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Re: Arrays in AppleScript ?
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Re: Arrays in AppleScript ?



On 12/28/05, has <email@hidden> wrote:
Incorrect. The standard AS list is a vector, which was introduced circa AS 1.1 IIRC. (The O(n) performance characteristics are due to badly designed safety checking.)

Really?? That seems like something that would be (relatively) easy to fix, high priority, and low impact (no change to the interface, just the performance).  Since the problem is still around, I'm guessing that I'm wrong about at least one of those?


BTW, note that the term 'array' is often used very loosely; e.g. C array is a _very_ different beast to an NSMutableArray in terms of implementation and behaviour.

Whatever the heck an NSMutableArray is, sure.   Pretty much any ordered list type whose elements are obtainable via random access by numeric index can be called an array.  The term "list" usually has more specific meaning, but what that more specific meaning is varies dramatically from language to language.  Perl documentation carefully distinguishes arrays and lists, for instance, but in Perl, all arrays are lists even though not all lists are arrays. 

It would be odd to call Lisp lists arrays, although they meet the criteria above (thank you, nth function).  Then there are Common Lisp vectors, which drive me nuts because if you're not careful you can't tell you have a vector on your hands; it appears to be a single atom equal to only the first element of the vector.  Although I guess that's not much different from shell arrays in ksh and bash; for instance, after the assignment "a=(1 2 3)" (in bash, equivalent to ksh "set -A a 1 2 3"), you can get individual elements ( e.g. ${a[1]} == 2), or all the elements as a list ("${a[@]}"), or a single string containing all the elements separated by spaces ("${a[*]}"), but if you ask for just "$a", you get just "1" - as if the rest of the array didn't exist.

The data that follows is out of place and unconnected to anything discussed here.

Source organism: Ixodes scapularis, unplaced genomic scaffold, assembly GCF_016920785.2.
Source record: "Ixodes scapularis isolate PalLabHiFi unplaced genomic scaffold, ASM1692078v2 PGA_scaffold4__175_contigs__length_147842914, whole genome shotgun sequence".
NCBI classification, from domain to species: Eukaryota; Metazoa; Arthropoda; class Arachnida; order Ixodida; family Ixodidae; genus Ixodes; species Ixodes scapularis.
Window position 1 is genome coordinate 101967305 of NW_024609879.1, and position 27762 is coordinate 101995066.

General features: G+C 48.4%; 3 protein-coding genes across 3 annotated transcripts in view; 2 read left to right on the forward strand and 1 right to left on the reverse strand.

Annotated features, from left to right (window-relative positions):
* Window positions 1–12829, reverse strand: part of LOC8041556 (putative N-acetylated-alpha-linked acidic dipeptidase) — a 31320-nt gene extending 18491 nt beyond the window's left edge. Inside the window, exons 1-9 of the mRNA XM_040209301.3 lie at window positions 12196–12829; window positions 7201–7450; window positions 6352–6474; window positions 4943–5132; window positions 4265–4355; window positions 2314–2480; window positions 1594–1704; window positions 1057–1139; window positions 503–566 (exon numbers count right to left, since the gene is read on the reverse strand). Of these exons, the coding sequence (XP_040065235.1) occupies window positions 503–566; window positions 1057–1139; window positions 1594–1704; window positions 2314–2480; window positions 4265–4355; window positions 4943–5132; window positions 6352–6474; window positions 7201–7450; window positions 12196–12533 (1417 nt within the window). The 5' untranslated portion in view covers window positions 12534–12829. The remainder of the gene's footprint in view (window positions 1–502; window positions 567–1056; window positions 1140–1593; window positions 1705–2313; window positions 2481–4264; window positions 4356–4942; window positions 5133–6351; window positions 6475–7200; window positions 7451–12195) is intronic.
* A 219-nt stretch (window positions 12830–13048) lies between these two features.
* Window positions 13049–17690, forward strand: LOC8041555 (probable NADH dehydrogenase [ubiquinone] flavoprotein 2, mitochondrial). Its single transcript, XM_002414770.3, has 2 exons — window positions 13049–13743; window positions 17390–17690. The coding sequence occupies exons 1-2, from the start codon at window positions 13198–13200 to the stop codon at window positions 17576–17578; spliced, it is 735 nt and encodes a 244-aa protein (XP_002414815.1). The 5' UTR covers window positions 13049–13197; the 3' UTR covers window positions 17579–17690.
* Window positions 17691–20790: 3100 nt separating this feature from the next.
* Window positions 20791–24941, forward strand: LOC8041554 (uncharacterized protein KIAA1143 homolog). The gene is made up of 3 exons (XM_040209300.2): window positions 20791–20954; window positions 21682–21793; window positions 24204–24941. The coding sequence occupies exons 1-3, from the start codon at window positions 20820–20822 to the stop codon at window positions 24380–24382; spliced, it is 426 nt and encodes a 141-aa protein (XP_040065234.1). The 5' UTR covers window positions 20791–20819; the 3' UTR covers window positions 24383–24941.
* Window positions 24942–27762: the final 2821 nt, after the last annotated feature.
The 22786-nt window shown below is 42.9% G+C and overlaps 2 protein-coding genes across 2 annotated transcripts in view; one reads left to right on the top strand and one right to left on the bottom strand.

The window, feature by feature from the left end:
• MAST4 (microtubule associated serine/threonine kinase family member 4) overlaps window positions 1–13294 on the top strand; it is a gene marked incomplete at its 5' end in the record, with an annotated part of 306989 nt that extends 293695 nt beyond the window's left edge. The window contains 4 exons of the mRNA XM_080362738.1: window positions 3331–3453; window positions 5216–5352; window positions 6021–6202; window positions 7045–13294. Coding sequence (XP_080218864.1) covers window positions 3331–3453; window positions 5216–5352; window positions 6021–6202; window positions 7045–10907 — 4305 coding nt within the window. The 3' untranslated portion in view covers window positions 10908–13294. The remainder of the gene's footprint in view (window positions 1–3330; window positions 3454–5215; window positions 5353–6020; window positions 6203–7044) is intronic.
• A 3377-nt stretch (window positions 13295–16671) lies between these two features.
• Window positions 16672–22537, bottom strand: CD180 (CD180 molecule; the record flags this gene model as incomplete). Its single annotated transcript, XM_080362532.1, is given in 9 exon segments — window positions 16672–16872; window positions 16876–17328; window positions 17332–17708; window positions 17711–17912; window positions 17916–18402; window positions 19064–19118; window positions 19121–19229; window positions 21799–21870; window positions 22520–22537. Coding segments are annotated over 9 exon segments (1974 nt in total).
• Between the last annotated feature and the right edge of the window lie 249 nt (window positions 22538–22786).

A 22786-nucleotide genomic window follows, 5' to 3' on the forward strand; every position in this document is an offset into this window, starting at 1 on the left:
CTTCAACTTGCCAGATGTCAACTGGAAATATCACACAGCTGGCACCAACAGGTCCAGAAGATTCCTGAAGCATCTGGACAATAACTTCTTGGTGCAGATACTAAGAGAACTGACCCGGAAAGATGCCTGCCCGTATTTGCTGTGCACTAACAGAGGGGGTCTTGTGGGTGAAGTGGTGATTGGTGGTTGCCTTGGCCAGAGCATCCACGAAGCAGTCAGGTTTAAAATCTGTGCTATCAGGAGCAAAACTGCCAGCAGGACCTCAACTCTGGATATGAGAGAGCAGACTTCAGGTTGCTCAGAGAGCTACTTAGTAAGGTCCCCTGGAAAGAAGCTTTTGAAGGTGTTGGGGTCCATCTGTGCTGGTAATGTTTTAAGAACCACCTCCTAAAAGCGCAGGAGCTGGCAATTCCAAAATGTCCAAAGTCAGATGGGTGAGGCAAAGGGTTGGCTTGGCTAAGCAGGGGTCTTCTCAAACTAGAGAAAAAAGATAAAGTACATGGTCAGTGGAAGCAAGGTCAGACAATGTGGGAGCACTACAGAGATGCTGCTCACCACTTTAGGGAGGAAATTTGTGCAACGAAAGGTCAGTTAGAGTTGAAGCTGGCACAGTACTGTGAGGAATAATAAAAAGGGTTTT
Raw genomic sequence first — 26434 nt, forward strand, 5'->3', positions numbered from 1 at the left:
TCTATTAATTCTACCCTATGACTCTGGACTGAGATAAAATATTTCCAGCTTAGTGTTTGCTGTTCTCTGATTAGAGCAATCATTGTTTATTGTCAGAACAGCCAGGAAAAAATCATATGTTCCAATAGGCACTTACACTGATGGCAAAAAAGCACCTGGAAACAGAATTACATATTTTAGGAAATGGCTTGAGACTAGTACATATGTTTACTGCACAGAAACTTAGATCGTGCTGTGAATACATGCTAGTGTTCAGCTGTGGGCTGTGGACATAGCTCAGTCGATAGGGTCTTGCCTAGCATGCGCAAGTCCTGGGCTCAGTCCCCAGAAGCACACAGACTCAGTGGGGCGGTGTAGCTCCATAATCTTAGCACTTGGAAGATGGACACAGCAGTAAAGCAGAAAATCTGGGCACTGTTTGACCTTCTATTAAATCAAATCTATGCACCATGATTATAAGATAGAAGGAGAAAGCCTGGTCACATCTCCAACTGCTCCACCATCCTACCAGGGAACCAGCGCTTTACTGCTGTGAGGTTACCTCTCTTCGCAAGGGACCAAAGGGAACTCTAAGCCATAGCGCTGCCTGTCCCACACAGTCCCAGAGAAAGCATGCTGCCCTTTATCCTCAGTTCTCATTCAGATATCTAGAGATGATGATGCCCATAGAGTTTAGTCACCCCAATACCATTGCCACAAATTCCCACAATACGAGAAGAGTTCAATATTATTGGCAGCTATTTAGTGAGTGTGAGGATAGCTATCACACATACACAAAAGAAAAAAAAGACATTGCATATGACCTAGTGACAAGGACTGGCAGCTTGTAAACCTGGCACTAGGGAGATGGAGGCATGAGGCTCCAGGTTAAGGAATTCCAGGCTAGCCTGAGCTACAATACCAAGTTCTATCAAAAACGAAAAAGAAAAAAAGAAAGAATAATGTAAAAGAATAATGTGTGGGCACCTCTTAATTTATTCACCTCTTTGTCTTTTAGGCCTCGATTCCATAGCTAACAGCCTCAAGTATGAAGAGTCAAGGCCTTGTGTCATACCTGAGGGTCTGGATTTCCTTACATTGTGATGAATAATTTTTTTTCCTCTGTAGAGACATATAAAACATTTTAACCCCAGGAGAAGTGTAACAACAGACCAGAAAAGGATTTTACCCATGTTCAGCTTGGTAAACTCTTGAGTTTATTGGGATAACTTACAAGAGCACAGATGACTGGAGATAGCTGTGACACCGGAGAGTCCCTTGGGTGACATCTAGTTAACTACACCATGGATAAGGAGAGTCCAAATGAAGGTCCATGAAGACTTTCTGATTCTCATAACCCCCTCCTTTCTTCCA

None of which has anything to do with AppleScript, so let's move on.

>What's a lot trickier in AppleScript than in some other languages is to insert a new element somewhere in the middle.

Not so much tricky as impossible; you have to create a brand new list by extracting a couple of sub-lists from the original list and concatenating these with the new element. 'Deleting' list items is similarly indirect and tedious.

Adding an element via concatenation does the same thing, does it not?  e.g. "set a to a & {4}" creates a brand new list containing a copy of a plus the new element, which is then assigned as the new value of a.  IIRC, that's why "set end of a to 4" is preferred, because it actually adds the new element to the existing list rather than creating a new one.


BTW, the List library on AppleMods < http://applemods.sourceforge.net> contains ready-made handlers that will perform this and other basic list operations for you; saves having to roll your own.

Dang useful stuff.   Oughta be in the core language if you ask me. :)

--
Mark J. Reed <email@hidden>
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